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Winnipeg Police Service

History & Museum >Historical Stories

THE MURDER OF DETECTIVE RON HOUSTON

Historical Stories Main

Researched & written by Staff Sergeant Jack Templeman (retired)

June 26th, 1970, was a nice warm evening as Dets. Ron Houston and John DeGroot prepared for a night stakeout on Stradbrook Street for a window peeper who was also a rapist.

Winnipeg had seen a number of violent attacks on women between September ‘69 and that date.  Most occurred in the Fort Rouge area as well as a couple on Furby Street close to the Assiniboine River.

The suspect would cut screens and enter suites to attack the women.  Age was not a factor as the women ranged from 21 years to 62 years.  The common elements in the attacks were the violence and window entry.  In the first assault, a 21 year old girl was struck on the head but for some unknown reason the suspect fled before committing any sexual act.  The next was a 31-year-old woman who was struck on the head by a baseball bat before being raped.

The most violent assault occurred about 4:25 a.m. on May 28th at 414 Stradbrook.  The suspect cut the screen to enter and found a 27 year old female asleep on a chesterfield.  He shattered a whisky bottle over her head as she slept but this did not knock her out although it caused serious injury.  He then forced her to undress and covered her face as he committed an indecent act.  He then stole $400.00 rent money from her purse and fled.

Prowler reports continued in the area with the same man seen at 117 Bryce on June lst, 7th and 8th.

A special patrol was initiated by Acting Deputy Chief Norm Stewart on June 9th with two officers being concealed on the rear porch of 399 Stradbrook, which is a house, situated between the apartment blocks at 395 and 401 Stradbrook.  Two other officers were to patrol in the immediate area as back up.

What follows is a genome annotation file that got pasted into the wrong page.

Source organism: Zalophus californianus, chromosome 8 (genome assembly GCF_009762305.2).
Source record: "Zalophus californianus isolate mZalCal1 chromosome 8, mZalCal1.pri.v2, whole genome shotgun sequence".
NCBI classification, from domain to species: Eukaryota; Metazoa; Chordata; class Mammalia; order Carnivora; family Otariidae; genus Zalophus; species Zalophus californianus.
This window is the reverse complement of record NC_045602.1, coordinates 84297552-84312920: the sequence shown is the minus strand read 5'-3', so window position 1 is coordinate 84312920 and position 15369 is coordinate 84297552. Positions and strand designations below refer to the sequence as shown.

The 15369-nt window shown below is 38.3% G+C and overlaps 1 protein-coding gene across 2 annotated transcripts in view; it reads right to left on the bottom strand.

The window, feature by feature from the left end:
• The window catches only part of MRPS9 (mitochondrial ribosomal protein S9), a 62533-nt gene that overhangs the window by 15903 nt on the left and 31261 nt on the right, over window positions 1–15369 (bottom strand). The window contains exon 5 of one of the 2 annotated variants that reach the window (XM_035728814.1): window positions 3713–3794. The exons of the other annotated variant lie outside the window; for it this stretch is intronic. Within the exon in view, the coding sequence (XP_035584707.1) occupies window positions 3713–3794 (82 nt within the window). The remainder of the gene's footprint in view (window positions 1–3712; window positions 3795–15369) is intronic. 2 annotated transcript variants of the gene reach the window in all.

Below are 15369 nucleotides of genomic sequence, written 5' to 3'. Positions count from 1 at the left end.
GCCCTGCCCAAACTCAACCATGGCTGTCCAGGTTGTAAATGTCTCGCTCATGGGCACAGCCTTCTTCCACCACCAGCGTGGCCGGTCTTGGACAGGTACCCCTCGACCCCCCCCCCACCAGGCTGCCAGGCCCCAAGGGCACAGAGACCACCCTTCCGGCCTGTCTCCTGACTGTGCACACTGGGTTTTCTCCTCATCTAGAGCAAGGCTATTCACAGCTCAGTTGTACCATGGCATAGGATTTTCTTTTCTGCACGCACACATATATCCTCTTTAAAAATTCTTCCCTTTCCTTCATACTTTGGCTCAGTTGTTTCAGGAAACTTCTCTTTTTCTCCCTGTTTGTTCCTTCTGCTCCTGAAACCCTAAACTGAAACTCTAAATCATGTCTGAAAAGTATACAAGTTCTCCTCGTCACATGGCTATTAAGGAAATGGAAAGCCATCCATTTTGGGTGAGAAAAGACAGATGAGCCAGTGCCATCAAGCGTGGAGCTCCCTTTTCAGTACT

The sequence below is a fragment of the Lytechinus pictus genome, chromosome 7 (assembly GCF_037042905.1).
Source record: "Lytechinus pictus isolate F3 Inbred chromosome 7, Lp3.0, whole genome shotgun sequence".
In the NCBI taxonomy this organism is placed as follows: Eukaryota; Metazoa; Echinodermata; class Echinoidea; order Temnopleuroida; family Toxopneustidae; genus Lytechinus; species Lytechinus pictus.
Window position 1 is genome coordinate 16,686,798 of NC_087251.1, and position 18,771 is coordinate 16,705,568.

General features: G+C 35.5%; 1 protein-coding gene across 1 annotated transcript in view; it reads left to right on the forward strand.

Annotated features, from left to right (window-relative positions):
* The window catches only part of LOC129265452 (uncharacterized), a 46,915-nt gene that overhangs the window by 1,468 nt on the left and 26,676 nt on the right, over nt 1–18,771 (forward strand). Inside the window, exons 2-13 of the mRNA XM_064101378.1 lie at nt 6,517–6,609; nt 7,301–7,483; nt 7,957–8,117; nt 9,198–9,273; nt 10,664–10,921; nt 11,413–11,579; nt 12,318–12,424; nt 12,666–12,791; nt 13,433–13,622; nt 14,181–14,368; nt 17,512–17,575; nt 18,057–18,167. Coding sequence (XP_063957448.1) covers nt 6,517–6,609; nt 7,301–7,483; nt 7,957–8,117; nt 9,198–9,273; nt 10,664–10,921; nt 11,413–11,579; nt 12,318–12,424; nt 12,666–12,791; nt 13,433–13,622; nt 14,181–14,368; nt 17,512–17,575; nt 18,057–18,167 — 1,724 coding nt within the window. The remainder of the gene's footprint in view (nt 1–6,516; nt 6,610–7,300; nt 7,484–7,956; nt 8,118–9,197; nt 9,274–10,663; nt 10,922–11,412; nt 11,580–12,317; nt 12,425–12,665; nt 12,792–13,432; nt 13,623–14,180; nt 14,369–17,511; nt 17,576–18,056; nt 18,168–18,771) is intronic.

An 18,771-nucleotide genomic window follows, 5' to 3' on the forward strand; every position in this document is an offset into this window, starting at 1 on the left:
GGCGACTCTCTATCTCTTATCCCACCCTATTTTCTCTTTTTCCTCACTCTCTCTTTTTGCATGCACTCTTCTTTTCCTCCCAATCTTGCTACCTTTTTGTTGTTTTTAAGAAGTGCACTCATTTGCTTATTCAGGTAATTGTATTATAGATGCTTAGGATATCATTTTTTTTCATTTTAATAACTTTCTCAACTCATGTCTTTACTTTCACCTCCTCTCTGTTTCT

It did not take long for the Special Patrol to arrest window peepers.  The first one was at 10:20 p.m. on June 10th at 399 Stradbrook by Dets. Norm Wickdahl and Don Gove.  On the 17th, Dets. Don Grove and John DeGroot got the next peeper with another arrest at 401 Stradbrook.  Gove and DeGroot repeated with another arrest at 401 Stradbrook the next night.  However, none of these peepers matched the description of the rapist.

On the 26th the stakeout was assigned to Dets. Ron Houston and John DeGroot in the house and P/Sgt. B.M. Stuart and Det. James Stirling as the back up unit.

The officers entered the veranda of 399 Stradbrook about 11:30 p.m. on the 26th.  The veranda was dark inside giving good concealment and at the same time allowed an excellent view of the apartment blocks, which were so often visited by window peepers.